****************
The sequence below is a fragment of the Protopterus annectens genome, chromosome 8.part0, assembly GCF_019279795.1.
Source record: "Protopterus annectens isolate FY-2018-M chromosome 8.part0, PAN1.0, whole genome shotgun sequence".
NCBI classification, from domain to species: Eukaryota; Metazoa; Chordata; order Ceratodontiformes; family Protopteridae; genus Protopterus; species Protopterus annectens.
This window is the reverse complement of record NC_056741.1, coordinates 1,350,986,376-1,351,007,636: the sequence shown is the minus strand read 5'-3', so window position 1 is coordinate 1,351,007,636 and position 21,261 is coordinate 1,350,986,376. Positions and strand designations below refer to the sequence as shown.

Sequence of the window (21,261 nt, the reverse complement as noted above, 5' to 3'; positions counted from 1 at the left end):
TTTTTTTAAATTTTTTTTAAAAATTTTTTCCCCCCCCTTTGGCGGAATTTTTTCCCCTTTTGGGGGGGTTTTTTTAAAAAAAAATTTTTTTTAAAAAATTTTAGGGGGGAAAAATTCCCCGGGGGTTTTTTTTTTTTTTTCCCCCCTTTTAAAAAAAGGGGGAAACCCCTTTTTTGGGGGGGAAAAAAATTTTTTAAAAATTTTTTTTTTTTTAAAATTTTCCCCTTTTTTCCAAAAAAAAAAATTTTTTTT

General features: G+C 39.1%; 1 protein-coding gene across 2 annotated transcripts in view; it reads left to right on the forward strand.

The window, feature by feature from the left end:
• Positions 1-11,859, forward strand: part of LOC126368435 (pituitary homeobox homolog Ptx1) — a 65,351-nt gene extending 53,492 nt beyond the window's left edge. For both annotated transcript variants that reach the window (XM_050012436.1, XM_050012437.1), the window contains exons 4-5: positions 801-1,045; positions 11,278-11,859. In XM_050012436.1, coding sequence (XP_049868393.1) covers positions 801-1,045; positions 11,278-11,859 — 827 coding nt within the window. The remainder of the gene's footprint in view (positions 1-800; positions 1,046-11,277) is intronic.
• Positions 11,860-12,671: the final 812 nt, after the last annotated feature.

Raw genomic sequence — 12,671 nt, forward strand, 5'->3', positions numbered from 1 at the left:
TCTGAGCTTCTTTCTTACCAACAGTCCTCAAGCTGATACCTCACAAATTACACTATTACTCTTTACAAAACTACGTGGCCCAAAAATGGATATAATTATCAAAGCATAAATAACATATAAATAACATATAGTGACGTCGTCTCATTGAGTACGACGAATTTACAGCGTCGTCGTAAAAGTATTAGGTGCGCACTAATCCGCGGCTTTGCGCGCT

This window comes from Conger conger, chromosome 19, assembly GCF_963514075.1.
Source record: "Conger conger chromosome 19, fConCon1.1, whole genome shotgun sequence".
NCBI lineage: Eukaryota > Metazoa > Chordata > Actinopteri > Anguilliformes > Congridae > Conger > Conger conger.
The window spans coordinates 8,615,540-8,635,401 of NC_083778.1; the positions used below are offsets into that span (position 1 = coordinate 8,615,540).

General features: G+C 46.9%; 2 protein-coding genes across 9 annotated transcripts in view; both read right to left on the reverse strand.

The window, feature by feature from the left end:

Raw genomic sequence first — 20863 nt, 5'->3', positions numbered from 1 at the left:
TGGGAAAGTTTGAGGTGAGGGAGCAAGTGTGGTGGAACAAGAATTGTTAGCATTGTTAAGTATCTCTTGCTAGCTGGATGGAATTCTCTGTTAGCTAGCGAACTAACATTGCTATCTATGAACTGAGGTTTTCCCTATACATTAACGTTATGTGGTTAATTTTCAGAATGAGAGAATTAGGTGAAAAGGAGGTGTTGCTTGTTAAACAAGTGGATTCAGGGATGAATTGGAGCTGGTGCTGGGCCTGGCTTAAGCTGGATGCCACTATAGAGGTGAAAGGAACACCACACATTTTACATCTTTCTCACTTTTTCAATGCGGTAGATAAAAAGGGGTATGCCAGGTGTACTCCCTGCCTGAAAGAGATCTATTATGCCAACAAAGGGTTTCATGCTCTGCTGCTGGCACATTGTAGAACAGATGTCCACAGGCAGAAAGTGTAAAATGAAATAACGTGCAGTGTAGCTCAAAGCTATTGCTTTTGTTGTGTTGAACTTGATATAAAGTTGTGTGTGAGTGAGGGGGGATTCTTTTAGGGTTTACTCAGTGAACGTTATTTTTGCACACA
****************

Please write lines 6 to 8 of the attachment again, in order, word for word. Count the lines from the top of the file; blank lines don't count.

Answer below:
TTTTTTTAAATTTTTTTTAAAAATTTTTTCCCCCCCCTTTGGCGGAATTTTTTCCCCTTTTGGGGGGGTTTTTTTAAAAAAAAATTTTTTTTAAAAAATTTTAGGGGGGAAAAATTCCCCGGGGGTTTTTTTTTTTTTTTCCCCCCTTTTAAAAAAAGGGGGAAACCCCTTTTTTGGGGGGGAAAAAAATTTTTTAAAAATTTTTTTTTTTTTAAAATTTTCCCCTTTTTTCCAAAAAAAAAAATTTTTTTT

General features: G+C 39.1%; 1 protein-coding gene across 2 annotated transcripts in view; it reads left to right on the forward strand.

The window, feature by feature from the left end: